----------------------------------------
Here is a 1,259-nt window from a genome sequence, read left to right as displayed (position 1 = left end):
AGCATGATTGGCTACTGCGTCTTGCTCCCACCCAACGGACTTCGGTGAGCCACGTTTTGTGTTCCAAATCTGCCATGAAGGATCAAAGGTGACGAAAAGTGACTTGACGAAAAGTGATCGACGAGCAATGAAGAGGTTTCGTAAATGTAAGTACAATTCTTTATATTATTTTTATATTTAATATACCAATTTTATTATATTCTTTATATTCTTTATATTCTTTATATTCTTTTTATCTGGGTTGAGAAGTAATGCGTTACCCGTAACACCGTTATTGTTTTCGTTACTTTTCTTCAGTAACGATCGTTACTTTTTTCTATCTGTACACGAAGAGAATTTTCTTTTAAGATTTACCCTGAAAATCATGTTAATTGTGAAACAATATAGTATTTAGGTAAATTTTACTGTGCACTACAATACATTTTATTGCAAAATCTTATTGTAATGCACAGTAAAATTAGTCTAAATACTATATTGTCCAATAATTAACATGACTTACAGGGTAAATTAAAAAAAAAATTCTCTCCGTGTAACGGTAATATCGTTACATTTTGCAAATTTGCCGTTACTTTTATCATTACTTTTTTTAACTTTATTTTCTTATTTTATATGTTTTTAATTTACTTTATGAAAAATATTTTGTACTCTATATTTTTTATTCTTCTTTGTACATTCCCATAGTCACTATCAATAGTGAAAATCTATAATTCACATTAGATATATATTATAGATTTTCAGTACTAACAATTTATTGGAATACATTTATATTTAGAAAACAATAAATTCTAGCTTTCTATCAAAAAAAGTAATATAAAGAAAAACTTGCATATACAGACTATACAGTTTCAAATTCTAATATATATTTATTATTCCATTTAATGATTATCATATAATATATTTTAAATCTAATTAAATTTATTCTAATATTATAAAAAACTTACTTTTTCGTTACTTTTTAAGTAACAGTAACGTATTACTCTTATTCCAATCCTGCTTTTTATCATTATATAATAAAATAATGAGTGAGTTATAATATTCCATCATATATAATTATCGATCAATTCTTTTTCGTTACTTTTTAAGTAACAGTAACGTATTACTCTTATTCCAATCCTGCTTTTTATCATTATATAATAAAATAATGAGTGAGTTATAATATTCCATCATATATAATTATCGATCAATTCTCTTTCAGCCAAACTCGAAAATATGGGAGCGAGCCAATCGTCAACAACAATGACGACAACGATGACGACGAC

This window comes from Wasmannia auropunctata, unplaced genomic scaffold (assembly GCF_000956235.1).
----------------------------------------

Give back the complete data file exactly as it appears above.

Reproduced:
Here is a 1,259-nt window from a genome sequence, read left to right as displayed (position 1 = left end):
AGCATGATTGGCTACTGCGTCTTGCTCCCACCCAACGGACTTCGGTGAGCCACGTTTTGTGTTCCAAATCTGCCATGAAGGATCAAAGGTGACGAAAAGTGACTTGACGAAAAGTGATCGACGAGCAATGAAGAGGTTTCGTAAATGTAAGTACAATTCTTTATATTATTTTTATATTTAATATACCAATTTTATTATATTCTTTATATTCTTTATATTCTTTATATTCTTTTTATCTGGGTTGAGAAGTAATGCGTTACCCGTAACACCGTTATTGTTTTCGTTACTTTTCTTCAGTAACGATCGTTACTTTTTTCTATCTGTACACGAAGAGAATTTTCTTTTAAGATTTACCCTGAAAATCATGTTAATTGTGAAACAATATAGTATTTAGGTAAATTTTACTGTGCACTACAATACATTTTATTGCAAAATCTTATTGTAATGCACAGTAAAATTAGTCTAAATACTATATTGTCCAATAATTAACATGACTTACAGGGTAAATTAAAAAAAAAATTCTCTCCGTGTAACGGTAATATCGTTACATTTTGCAAATTTGCCGTTACTTTTATCATTACTTTTTTTAACTTTATTTTCTTATTTTATATGTTTTTAATTTACTTTATGAAAAATATTTTGTACTCTATATTTTTTATTCTTCTTTGTACATTCCCATAGTCACTATCAATAGTGAAAATCTATAATTCACATTAGATATATATTATAGATTTTCAGTACTAACAATTTATTGGAATACATTTATATTTAGAAAACAATAAATTCTAGCTTTCTATCAAAAAAAGTAATATAAAGAAAAACTTGCATATACAGACTATACAGTTTCAAATTCTAATATATATTTATTATTCCATTTAATGATTATCATATAATATATTTTAAATCTAATTAAATTTATTCTAATATTATAAAAAACTTACTTTTTCGTTACTTTTTAAGTAACAGTAACGTATTACTCTTATTCCAATCCTGCTTTTTATCATTATATAATAAAATAATGAGTGAGTTATAATATTCCATCATATATAATTATCGATCAATTCTTTTTCGTTACTTTTTAAGTAACAGTAACGTATTACTCTTATTCCAATCCTGCTTTTTATCATTATATAATAAAATAATGAGTGAGTTATAATATTCCATCATATATAATTATCGATCAATTCTCTTTCAGCCAAACTCGAAAATATGGGAGCGAGCCAATCGTCAACAACAATGACGACAACGATGACGACGAC

This window comes from Wasmannia auropunctata, unplaced genomic scaffold (assembly GCF_000956235.1).